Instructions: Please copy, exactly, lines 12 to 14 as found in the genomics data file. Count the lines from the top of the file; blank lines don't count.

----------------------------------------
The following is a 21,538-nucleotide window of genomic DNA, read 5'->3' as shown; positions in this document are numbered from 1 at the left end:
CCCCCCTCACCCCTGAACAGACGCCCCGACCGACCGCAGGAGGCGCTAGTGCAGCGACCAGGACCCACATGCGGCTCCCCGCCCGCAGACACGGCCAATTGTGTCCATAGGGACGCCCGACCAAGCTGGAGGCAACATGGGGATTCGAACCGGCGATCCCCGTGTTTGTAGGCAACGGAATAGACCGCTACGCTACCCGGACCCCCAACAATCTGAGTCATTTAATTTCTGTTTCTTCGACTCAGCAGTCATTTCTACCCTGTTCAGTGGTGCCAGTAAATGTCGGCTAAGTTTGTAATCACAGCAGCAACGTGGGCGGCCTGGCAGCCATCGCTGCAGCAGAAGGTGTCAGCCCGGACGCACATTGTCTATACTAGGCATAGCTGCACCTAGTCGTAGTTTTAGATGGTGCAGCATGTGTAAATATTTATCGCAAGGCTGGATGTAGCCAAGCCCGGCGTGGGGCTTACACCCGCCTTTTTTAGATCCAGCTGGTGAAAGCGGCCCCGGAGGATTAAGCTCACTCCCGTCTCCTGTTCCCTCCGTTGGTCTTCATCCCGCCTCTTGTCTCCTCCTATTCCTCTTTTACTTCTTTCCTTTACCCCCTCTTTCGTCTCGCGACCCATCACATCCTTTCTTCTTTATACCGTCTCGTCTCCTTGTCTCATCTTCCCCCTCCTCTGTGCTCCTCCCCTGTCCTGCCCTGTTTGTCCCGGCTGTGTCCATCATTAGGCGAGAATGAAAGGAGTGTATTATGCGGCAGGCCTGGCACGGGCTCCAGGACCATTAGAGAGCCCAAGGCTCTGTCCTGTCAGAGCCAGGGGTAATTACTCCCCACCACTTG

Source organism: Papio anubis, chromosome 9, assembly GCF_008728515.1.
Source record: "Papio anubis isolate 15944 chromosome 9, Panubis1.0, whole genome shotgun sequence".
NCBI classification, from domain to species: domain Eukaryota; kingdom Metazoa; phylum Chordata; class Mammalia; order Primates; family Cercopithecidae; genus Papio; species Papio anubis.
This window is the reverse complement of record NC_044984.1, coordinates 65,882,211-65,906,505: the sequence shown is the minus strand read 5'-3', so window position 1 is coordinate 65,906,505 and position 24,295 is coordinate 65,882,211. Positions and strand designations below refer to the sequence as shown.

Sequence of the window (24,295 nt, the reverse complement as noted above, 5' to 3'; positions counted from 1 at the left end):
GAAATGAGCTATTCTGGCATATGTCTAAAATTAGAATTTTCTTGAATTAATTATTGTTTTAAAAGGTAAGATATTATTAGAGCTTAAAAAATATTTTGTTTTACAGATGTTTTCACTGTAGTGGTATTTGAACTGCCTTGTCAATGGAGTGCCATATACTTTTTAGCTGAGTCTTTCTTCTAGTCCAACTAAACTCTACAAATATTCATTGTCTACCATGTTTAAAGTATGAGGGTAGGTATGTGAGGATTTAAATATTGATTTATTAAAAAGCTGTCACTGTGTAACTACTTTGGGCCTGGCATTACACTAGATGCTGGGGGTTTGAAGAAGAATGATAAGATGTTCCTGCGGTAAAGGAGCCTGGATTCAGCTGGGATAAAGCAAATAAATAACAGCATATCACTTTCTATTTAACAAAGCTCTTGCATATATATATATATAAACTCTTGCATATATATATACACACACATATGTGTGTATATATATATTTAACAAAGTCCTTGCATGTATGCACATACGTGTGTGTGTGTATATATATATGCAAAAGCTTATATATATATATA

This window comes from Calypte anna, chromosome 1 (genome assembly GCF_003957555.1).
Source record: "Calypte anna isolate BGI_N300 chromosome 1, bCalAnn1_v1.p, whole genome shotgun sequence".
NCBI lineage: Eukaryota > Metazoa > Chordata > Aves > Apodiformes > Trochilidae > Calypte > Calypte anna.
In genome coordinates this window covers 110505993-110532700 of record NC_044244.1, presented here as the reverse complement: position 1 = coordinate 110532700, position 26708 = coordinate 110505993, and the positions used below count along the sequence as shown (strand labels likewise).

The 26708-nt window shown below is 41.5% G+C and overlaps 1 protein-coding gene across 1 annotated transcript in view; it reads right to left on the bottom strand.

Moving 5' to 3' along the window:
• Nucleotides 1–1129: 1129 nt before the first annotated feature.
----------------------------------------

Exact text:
In genome coordinates this window covers 110505993-110532700 of record NC_044244.1, presented here as the reverse complement: position 1 = coordinate 110532700, position 26708 = coordinate 110505993, and the positions used below count along the sequence as shown (strand labels likewise).

The 26708-nt window shown below is 41.5% G+C and overlaps 1 protein-coding gene across 1 annotated transcript in view; it reads right to left on the bottom strand.

Moving 5' to 3' along the window: